SANTA ROSA — Santa Rosa is appealing new rules regulating the discharge of treated wastewater from its Laguna Wastewater Treatment Plant, arguing that guidelines issued last November could undermine existing efforts to recycle the vast majority of treated waste for agriculture and electricity and ultimately lead to higher ratepayer costs.
The city received formal notification this month that the State Water Resources Control Board, a high-level water regulator, had received the petition following initial filing in December. The document contends in part that the board’s North Coast division went too far in setting a “no net loading” policy regarding the release of phosphorus into the sensitive habitat of the Laguna de Santa Rosa.
It also questions measures that the city claims would make the treated wastewater it sells to farmers for irrigation less cost-competitive versus potable water, noting that those costs currently stand at around 5 percent less.
“Our recycled water system in general is renowned in the state,” said David Guhin, the city’s utilities director. “We’re very concerned that these additional restrictions are going to discourage people from using that product.”
The new permit, effective as of Feb. 1, requires that the city take measures elsewhere in the watershed to lower the overall input of phosphorus into the Laguna. The arrangement allows the city to “bank” those credits for future use, a system that Mr. Guhin said is the first of its kind in California.
Yet concern remains for the long-term practicality of such an arrangement, as well as the city’s opinion that a small amount of discharge into the Laguna would have no significant effect, he said.
“We’ve hit all the low-hanging fruit, so we’re worried about finding projects going forward,” Mr. Guhin said. He described current projects focused on runoff from roads and dairies, and that “as the projects run out and we have to spend more to offset a pound of phosphorous, it’s going to start affecting ratepayers.”
Mr. Guhin estimated the current cost of mitigation credits for one ton of discharged phosphorous at around $30, amounting to around $100,000 per year. That number could balloon if mitigation sources within the watershed become harder to find, he said.
The petition claims that the city acted in good faith by investing five years and approximately $1.5 million in those mitigation efforts. Yet it argues against the policy in general, vying instead for a reasonable limit that would eventually follow a “total daily nutrient load” limit for the Laguna that is currently under study.
“We feel there is an acceptable level,” Mr. Guhin said.
The city estimates that it contributes between 1.8 percent and 2 percent of the total load of phosphorous in the Laguna on average, according to the petition.
The North Coast Regional Water Quality Control Board, the local regulatory division, approved a new wastewater permit for the Laguna plant in November 2013. The permit followed a year of research concerning the Laguna itself, and is part of a regular five-year cycle for wastewater plants throughout California.
Santa Rosa received additional attention due to the sensitive nature of the Laguna habitat, which is the designated area for treated wastewater discharged from the plant, said Mona Dougherty, senior water resource control engineer at the North Coast water board. Phosphorus exists naturally, but can prompt runaway algae growth and subsequent depletion of water-dissolved oxygen in high concentrations.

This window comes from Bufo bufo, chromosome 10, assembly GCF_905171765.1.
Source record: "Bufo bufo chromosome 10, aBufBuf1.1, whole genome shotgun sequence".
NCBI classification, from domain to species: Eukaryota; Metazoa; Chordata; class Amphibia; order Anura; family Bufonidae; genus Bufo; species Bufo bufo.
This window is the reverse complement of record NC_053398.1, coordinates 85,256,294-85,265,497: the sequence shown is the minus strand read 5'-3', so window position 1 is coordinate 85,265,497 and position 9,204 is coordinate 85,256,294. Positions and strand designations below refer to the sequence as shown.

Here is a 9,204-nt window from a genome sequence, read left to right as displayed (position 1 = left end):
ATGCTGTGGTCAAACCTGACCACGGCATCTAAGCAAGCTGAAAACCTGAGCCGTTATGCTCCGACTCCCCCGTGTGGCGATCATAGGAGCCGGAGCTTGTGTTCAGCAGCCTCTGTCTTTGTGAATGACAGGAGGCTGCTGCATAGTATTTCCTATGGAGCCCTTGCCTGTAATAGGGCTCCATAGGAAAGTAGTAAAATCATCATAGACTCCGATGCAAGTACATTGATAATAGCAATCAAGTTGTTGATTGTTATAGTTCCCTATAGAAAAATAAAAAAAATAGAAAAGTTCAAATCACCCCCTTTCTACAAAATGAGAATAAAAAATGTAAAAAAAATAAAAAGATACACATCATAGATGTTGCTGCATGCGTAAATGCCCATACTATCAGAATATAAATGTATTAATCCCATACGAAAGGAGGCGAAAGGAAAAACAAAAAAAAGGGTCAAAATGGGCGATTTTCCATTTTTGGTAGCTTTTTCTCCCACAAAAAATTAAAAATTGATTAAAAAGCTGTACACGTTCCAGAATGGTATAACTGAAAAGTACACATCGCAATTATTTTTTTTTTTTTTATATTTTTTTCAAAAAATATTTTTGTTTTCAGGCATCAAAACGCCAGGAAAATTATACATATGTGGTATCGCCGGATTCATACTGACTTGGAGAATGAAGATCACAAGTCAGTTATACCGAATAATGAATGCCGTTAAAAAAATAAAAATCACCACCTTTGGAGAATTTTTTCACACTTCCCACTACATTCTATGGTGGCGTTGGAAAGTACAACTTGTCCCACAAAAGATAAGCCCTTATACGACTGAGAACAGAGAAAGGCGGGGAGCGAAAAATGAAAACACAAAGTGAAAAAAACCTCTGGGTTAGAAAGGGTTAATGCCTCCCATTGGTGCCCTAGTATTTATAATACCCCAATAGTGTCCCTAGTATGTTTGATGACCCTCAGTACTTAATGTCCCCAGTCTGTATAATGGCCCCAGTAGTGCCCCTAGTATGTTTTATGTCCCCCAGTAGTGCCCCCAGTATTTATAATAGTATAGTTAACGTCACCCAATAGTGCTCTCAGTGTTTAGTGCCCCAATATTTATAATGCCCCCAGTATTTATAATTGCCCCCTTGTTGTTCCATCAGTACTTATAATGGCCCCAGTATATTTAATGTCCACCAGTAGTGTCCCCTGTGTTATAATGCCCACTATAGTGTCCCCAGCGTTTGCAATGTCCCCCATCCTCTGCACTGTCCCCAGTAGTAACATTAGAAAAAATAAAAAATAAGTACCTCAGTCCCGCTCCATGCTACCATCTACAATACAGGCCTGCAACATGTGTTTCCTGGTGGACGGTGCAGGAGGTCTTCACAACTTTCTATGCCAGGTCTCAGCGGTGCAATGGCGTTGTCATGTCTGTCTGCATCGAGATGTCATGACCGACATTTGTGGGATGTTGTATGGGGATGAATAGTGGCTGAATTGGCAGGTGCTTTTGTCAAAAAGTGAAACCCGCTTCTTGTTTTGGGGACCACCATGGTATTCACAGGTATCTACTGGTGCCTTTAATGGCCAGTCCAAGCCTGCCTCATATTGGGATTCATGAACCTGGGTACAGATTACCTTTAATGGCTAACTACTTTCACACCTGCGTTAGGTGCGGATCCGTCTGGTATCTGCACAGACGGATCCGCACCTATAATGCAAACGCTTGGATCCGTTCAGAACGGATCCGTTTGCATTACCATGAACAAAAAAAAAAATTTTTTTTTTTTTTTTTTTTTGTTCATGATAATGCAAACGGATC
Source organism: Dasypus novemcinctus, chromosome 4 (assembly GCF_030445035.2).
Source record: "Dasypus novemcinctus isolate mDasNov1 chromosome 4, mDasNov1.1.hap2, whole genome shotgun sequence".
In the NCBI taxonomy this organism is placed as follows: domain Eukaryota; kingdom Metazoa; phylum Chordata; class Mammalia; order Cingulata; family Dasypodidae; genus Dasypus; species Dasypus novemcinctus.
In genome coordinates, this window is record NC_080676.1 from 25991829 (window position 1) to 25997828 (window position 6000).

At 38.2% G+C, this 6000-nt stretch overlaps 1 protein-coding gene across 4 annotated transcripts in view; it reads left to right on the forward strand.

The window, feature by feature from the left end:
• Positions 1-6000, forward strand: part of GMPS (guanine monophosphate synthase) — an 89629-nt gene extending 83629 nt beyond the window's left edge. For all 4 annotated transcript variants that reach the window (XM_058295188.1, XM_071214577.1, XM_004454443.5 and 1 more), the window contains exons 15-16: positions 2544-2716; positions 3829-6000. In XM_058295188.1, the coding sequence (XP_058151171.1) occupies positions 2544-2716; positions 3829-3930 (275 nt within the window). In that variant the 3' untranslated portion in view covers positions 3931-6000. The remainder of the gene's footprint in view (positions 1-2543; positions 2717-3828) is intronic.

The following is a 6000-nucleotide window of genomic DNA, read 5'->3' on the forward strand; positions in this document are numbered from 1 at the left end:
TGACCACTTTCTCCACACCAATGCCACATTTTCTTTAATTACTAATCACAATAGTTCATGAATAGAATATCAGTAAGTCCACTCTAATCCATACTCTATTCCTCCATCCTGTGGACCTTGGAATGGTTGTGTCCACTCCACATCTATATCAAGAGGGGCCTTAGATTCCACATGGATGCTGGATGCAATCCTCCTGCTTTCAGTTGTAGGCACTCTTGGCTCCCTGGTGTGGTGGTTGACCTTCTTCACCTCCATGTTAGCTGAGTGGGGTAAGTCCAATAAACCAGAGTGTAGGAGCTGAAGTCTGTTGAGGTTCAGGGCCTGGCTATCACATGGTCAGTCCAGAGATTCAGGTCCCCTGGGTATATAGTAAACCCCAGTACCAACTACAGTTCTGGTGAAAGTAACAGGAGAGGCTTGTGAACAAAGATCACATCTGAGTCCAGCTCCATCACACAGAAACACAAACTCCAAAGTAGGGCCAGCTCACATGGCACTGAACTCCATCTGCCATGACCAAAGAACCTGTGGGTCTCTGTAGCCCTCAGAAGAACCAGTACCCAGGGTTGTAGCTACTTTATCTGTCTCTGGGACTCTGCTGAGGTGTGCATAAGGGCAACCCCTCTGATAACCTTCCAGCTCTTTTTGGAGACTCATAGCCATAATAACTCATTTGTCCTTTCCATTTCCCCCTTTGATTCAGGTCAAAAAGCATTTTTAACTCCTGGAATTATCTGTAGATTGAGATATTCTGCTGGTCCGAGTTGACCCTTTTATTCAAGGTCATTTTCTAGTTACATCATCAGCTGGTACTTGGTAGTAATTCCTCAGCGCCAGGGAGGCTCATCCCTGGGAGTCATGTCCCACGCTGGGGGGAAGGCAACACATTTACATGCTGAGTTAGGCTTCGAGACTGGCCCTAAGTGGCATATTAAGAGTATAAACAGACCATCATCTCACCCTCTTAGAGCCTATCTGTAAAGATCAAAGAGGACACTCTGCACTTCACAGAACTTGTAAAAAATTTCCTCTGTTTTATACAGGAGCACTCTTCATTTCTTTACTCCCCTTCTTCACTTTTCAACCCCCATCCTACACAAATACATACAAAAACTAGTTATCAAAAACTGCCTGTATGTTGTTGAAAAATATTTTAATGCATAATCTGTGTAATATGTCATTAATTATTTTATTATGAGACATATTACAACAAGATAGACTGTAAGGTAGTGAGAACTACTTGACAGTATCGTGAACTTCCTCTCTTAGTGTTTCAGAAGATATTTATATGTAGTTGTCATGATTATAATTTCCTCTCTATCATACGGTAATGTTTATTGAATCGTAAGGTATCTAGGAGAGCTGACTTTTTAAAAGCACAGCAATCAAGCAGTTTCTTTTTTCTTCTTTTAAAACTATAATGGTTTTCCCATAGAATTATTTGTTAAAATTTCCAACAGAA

“We think we handled all the water quality issues in a fair and equitable way, based on sound science,” Ms. Dougherty said. “The permit for Santa Rosa has some more additional science and research because it deals with an impaired water body.”
The Laguna de Santa Rosa is a large wetland habitat and tributary of the Russian River, part of a 254-square-mile watershed encompassing the entirety of the Santa Rosa plain. It is home to hundreds of species and a common stopover for bird migrations, subject to runoff from Santa Rosa, Windsor, Rohnert Park, Cotati, Forestville and Sebastopol, according to the nonprofit Laguna de Santa Rosa Foundation.
The city’s petition points to the plant’s recent history in recycling the vast majority of its wastewater as in line with the state board’s broader goals, arguing that the permit as structured would run counter to those efforts by diverting resources to phosphorus mitigation. The plant serves around 225,000 residents in Santa Rosa and surrounding municipalities, and discharged no water at all to the Laguna in 2013 and 2009. There were only marginal discharges in the intervening years, the city said.
That water instead goes to recharge the aquifer at the Geysers geothermal field in northern Sonoma County and to irrigation for agriculture and a handful of other properties. Discharge becomes necessary in some conditions, including ongoing and heavy rainfall.
“The last thing we want to do is discharge. But it’s that critical safety valve you need to have on the system,” Mr. Guhin said.
The plant has been in operation since 1968, and was most recently upgraded through a $49 million bond issue in 2008. It is one of the largest wastewater facilities in the region, able to handle high-strength waste and around 21 million gallons per day.
The state board has yet to schedule its review of Santa Rosa’s petition. If dismissed, ratepayers would have another two years before a new rate schedule reflected any impacts, Mr. Guhin said.
The Santa Rosa City Council this month approved two 5 percent increases in fixed water charges over two years, along with two 3.5 percent increases over the same period in wastewater fees.
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